We told ya so!
The Weather Bureau has access to all kinds of data, from satellite photos to ocean temperatures to computer models. But in recent years their long-range predictions of hurricane activity have been wrong as often as they have been right. Years ago farmers, fishermen, and just plain people who spent much of their time outdoors would develop an intuition about the weather, which often worked its way into local folklore.
Earlier this year we tried an experiment to see how the predictions of the "weather witches" would hold up, compared to the forecast of the experts.
We took a non-scientific poll of old timers, both male and female. There are some that will say the number of hurricanes is related to the relative abundance of land crabs. Others will say it has to do with the migration of land turtles across the road (from Ocean to Gulf, mind you), or the temperature of near-shore waters. And there are others who just seem to have an inchoate sense of knowing.Now that the 2008 hurricane season is (we hope) basically over, let's see how they did. Yes, two strong storms did threaten the Florida Keys this year, Gustav in August and Ike in September, and they both missed us. (Now, what happened with Ike in Cuba and Texas is a different story.) Hurricane Fay did pass right over Key West, but it was a dud. Last week's freak rainstorm did more damage than any of this year's hurricanes.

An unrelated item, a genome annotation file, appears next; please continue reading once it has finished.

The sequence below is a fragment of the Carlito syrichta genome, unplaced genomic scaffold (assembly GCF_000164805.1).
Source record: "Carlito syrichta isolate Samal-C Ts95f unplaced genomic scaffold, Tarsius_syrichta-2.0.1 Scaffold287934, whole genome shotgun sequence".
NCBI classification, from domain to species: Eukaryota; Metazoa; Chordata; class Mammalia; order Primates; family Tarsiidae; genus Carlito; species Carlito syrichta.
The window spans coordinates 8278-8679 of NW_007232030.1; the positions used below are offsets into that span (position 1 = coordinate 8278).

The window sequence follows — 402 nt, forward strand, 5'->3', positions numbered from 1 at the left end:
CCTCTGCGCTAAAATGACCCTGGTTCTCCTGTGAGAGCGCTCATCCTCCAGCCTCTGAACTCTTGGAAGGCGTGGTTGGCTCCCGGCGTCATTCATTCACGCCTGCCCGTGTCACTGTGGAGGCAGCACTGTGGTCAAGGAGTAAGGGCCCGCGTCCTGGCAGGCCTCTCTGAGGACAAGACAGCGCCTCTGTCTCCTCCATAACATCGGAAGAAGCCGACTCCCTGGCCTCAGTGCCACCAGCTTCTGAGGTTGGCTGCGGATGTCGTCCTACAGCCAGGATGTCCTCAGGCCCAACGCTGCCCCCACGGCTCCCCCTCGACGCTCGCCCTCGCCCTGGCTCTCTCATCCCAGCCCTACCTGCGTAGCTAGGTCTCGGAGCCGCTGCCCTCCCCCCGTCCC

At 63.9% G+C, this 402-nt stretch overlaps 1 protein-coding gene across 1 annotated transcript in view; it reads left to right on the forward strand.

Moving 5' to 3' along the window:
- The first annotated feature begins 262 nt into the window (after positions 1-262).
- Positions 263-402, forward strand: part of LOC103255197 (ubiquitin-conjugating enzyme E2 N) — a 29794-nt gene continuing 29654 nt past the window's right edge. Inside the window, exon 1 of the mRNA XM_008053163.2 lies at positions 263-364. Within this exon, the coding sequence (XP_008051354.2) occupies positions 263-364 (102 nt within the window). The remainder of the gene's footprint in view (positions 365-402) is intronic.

So here is this year's prediction: there will be two strong storms, both of which will probably miss us. Conditions will be reminiscent of 1979, when Hurricanes David and Frederic threatened the Keys, but passed us by.
So what's the conclusion? Well, obviously sometimes the experts are wrong, and Aunt Gabby is right. "The Ark was built by amateurs," she would say. "The Titanic was built by experts." Now if we could just apply the same principles to the stock market, or the real estate market, for example....stay tuned.
PS: The original prediction, made in June 2008, is here.